A study from Oxford University has shown that a common asthma treatment can reduce the risk of hospitalisations by 90% among Covid-19 patients.
The research, which was conducted in partnership with the NIHR Oxford Biomedical Research Centre and AstraZeneca, involved 146 participants. Half of those involved were given inhaled budesonide, which is usually used to treat the symptoms of asthma and chronic obstructive pulmonary disease, while the other half received standard patient care.
Findings from the study, which were published earlier this month, suggested that over a 28-day period, the drug could reduce the risk of patients needing hospital treatment by 90%. The trial was sparked by data which suggested that patients who used inhaled steroids for other medical conditions were less likely to be admitted to hospital with Covid-19.
Professor Mona Bafadhel, a member of the Nuffield Department of Medicine at the University of Oxford and a Respiratory Consultant also working at the Oxford University Hospitals NHS Foundation Trust, led the research.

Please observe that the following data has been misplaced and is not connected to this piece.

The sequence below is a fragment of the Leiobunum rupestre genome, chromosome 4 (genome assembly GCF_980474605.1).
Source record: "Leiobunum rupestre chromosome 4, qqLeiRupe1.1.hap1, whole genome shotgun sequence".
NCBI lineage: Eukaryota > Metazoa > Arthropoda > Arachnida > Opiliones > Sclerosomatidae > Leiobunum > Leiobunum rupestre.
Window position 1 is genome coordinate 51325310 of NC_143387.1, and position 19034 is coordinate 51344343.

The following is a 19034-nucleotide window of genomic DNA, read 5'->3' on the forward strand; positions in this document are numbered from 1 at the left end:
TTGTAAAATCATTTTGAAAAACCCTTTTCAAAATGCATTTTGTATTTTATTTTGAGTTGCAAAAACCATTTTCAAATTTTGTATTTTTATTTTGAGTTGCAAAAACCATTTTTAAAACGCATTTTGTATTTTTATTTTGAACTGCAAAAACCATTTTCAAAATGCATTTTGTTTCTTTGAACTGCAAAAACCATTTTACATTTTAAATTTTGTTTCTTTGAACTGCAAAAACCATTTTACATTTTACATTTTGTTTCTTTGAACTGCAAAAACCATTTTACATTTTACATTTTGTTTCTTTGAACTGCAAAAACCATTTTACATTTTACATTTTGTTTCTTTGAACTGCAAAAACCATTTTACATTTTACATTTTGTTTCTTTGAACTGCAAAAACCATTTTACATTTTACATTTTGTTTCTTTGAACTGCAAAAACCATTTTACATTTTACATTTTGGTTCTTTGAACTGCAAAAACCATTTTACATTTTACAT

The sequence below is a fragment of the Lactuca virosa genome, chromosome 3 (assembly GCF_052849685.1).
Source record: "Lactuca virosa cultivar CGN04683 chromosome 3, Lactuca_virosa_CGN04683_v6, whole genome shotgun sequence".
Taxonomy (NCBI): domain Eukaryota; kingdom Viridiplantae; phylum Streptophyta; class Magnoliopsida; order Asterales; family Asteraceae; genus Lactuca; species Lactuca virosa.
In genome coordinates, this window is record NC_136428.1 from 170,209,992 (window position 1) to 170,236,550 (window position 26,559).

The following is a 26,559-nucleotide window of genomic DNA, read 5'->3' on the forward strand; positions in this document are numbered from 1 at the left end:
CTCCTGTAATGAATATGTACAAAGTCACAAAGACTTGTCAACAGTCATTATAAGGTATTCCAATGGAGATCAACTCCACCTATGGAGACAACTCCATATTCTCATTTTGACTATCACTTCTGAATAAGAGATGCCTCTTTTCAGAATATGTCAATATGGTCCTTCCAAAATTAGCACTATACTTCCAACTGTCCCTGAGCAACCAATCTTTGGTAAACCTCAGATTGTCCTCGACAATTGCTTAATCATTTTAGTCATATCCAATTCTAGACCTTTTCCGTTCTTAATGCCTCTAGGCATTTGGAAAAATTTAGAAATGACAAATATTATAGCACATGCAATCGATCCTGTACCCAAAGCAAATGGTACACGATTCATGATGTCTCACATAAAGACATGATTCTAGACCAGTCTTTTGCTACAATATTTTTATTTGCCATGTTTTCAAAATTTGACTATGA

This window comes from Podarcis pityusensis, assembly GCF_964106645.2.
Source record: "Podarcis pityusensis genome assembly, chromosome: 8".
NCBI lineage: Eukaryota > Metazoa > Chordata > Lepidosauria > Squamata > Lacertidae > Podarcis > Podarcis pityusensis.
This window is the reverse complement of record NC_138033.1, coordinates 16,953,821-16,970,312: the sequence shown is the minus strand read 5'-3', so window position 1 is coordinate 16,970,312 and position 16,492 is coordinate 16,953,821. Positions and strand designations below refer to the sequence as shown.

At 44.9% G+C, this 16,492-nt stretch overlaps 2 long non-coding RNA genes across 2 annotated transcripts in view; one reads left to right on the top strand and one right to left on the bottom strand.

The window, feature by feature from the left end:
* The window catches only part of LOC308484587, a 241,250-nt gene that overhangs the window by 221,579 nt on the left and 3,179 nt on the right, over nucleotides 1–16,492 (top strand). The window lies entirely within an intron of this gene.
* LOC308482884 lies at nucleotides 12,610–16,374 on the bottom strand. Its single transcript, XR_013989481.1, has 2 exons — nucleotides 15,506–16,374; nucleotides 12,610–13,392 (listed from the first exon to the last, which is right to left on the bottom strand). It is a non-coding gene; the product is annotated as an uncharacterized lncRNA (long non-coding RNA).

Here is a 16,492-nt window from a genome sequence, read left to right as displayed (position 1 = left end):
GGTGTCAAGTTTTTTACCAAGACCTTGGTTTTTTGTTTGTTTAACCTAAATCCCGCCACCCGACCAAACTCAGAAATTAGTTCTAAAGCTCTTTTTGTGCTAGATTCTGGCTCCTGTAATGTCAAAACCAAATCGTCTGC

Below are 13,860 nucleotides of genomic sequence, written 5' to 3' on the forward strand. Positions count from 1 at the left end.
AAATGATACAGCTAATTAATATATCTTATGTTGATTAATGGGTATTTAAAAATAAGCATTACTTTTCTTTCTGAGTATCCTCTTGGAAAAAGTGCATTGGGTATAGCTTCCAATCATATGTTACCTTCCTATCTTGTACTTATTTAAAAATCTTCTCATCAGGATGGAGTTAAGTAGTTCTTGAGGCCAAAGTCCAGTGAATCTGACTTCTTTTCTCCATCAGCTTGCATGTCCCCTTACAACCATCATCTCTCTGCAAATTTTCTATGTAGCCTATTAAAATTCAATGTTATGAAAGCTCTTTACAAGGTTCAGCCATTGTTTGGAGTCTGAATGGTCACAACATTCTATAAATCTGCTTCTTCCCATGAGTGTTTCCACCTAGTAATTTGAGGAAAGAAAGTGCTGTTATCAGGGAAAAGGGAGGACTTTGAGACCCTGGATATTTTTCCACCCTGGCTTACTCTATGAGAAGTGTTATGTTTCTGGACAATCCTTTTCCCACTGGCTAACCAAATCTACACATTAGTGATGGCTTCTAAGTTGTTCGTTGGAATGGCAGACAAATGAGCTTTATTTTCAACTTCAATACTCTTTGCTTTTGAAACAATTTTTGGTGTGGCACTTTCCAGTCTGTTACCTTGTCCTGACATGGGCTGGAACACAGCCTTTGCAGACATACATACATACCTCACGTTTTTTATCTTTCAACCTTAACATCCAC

Commenting on the findings, she said: “There have been important breakthroughs in hospitalised COVID-19 patients, but equally important is treating early disease to prevent clinical deterioration and the need for urgent care and hospitalisation, especially to the billions of people worldwide who have limited access to hospital care.
“The vaccine programmes are really exciting, but we know that these will take some time to reach everyone across the world. I am heartened that a relatively safe, widely available and well studied medicine such as an inhaled steroid could have an impact on the pressures we are experiencing during the pandemic.”
The study comes alongside separate research from the university which has suggested that the use of the anti-inflammatory drug tocilizumab can significantly reduce the number of deaths of patients hospitalised by Covid-19. The medication reduced mortality by a third for patients requiring simple oxygen, and nearly a half for those on more invasive ventilation.
In addition to the fall in hospitalisations, Professor Bafadhel’s research also demonstrated that budesonide could be effective in reducing the number of patients who require urgent care as a result of the disease, as well as reducing recovery time from the onset of symptoms.
Professor Bafadhel spoke about the significance of these additional conclusions: “Although not the primary outcome of study, this is an important finding. I am encouraged to see the reduction in persistent symptoms at 14 and 28 days after treatment with budesonide. Persistent symptoms after the initial COVID-19 illness have emerged as a long-term problem. Any intervention which could address this would be a major step forward.”
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